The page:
The provision of a safe and nurturing home for the elderly or those who are in some way incapacitated, is the purpose for the development of nursing homes. To ensure that their relatives are offered the best care possible, family members pay large sums of money to nursing homes. In return the residents are offered good meals, somewhere comfortable to sleep, and the opportunity to engage in different activities each day. This is not the situation in all nursing homes however, as some residents experience abuse, whether verbal or physical by staffers or aides, and sometimes they are not allowed to move freely and their money or personal possessions are stolen. The unforgivable acts are sometimes even worse, and this is merely a generalization of the reality. Since the homes are responsible for any acts by their staffers, or any failure to act, they are subject to litigation. The principle used in this case is called “respondeat superior”, where the home can be faced with lawsuits, as a result of their being deemed to have displayed negligence in the hiring of the wrongdoer. The nursing homes have avoided paying however, by employing unique strategies, and this has been evident in several states, such as New York, otherwise known as NYC.
The operators of nursing homes in New York City, according to the explanation on a website which is committed to long-term care and assisted living, in essence use their legal entity status as protection. A term which is commonly used in the media is “shell corporation”. A shell corporation exists when there is the creation of a legal entity, for the sole purpose of the execution of transactions, while the entity itself does not function as a real company with significant assets. This allows for companies to avoid taxes or being publicly connected with particular transactions. A similar strategy has been followed by nursing homes in NYC, where they set up shell entities, and therefore are able to avoid some taxes, and keep these shells separate from any assets. Since they appear to be asset-less entities, they are considered to not have the ability to pay any damages that may result from a judgment or settlement. By utilizing this strategy, they are able to avoid suits, and this also makes it extremely difficult for them to be overseen by federal and state agencies, as ownership is attached to a shell entity.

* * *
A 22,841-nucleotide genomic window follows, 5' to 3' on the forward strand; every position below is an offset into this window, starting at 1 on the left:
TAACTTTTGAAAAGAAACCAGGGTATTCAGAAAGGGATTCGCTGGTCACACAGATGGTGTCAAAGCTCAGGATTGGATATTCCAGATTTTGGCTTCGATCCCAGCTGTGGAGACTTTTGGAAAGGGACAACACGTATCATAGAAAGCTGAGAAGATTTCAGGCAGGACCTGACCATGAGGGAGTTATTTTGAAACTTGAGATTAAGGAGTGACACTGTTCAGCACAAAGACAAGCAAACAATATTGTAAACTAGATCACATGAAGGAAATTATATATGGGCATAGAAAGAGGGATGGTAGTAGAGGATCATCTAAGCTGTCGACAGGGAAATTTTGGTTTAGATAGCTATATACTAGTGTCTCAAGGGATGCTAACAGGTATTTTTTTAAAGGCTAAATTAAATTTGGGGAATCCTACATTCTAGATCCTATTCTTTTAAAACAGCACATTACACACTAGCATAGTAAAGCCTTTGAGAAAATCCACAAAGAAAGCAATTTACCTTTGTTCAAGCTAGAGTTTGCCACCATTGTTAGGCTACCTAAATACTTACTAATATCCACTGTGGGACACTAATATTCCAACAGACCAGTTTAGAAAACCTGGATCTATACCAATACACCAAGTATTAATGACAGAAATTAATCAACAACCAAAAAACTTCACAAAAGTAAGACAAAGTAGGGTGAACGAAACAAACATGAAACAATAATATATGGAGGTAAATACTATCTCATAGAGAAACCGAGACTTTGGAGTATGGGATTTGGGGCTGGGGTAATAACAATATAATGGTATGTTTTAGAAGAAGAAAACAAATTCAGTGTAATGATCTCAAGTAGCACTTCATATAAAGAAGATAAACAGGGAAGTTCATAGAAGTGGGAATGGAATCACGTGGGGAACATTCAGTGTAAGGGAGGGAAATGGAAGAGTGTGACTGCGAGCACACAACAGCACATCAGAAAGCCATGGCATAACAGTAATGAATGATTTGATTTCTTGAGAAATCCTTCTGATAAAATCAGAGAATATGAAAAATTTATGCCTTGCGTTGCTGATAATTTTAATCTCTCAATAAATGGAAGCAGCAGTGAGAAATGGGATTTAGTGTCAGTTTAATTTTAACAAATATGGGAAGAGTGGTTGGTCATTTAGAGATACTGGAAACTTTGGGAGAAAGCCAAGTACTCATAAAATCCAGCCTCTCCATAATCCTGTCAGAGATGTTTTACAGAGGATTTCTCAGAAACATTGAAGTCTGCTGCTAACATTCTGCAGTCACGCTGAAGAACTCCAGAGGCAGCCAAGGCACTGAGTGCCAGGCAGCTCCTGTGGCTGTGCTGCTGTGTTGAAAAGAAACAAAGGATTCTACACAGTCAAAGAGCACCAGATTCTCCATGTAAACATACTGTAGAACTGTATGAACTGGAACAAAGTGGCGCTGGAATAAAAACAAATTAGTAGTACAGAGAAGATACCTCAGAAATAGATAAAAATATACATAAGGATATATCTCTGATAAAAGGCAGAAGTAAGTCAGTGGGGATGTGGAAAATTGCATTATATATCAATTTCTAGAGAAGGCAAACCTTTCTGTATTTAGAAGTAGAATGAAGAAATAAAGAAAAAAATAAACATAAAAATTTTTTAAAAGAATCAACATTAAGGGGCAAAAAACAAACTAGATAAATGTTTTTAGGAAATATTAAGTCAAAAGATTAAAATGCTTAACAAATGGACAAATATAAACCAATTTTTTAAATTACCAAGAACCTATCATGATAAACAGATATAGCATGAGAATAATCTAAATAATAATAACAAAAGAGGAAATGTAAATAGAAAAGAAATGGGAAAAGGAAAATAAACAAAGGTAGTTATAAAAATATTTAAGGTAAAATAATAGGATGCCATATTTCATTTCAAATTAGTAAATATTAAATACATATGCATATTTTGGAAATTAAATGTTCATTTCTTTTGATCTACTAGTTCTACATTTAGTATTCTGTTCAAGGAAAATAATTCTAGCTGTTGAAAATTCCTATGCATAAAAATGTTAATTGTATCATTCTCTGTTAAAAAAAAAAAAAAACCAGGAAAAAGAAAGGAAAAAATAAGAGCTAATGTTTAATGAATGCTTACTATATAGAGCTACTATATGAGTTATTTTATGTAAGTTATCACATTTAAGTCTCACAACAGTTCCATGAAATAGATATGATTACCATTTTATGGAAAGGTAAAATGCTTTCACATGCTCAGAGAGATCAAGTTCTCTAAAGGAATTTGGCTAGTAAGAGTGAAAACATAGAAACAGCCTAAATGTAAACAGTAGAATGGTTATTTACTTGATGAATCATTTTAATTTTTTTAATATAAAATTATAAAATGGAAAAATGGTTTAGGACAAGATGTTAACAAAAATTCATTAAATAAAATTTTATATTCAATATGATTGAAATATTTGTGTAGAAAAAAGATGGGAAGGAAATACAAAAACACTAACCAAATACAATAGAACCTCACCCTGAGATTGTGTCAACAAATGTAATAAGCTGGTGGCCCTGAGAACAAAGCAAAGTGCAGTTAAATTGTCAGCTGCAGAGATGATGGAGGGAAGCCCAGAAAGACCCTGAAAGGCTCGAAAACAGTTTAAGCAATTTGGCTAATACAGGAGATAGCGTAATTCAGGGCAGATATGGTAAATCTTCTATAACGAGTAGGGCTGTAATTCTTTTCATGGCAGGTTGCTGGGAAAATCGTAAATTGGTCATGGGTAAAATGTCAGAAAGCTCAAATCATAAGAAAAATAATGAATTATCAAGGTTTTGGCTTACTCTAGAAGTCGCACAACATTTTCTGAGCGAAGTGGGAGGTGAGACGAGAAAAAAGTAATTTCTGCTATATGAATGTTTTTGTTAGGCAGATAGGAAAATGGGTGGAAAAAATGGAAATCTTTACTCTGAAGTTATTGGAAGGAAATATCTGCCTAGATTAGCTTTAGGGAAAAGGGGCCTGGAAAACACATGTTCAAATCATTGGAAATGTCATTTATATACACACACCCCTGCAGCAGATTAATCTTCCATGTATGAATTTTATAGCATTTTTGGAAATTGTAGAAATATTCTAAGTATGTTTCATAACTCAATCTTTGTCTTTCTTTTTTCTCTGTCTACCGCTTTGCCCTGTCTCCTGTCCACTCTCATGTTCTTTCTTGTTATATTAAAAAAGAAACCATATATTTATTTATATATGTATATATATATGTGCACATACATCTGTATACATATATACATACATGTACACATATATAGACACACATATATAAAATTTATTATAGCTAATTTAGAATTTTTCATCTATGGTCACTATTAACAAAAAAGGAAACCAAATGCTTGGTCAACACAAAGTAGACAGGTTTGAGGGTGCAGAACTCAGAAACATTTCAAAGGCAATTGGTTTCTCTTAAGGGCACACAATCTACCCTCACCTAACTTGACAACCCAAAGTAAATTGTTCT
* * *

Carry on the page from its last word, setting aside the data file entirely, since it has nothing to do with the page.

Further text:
Federal and State Fixes
To tackle nursing homes’ “duck and cover”, there are laws being developed at the federal level in some states. Included in the Patient Protection and Affordable Care Act, which is also referred to as “Obamacare“, there is the Nursing Home Transparency and Improvement Act. This Act provides for the improvement of the quality of care, received by residents in these nursing homes, that receive federal funding through both the Medicare and Medicaid programs. Government and state agencies will also be able, under the Act to oversee the homes more effectively. The homes that receive federal dollars, will also be required to disclose any information, about the ownership interests of the nursing home operators as well as details on the managers of the operations of the home. This will address the issue of shell entities in particular. Some of the additional information that will be required includes the finances, overall governance and the operations of the nursing homes. In Connecticut, they have endeavored to encourage transparency, by introducing a new bill in the legislature, that would require companies performing contract work, such as nursing homes that provide rehabilitation services, to report on their finances.
If the reporting on financing and operations relationships by operators of the homes is strongly enforced, then the apparent tangled web of entities, will be removed, and some degree of transparency will be achieved. Both the government and the public will better understand what the liabilities of these entities are. This will assist in the monitoring of these entities, and the development of measures to alleviate this problem.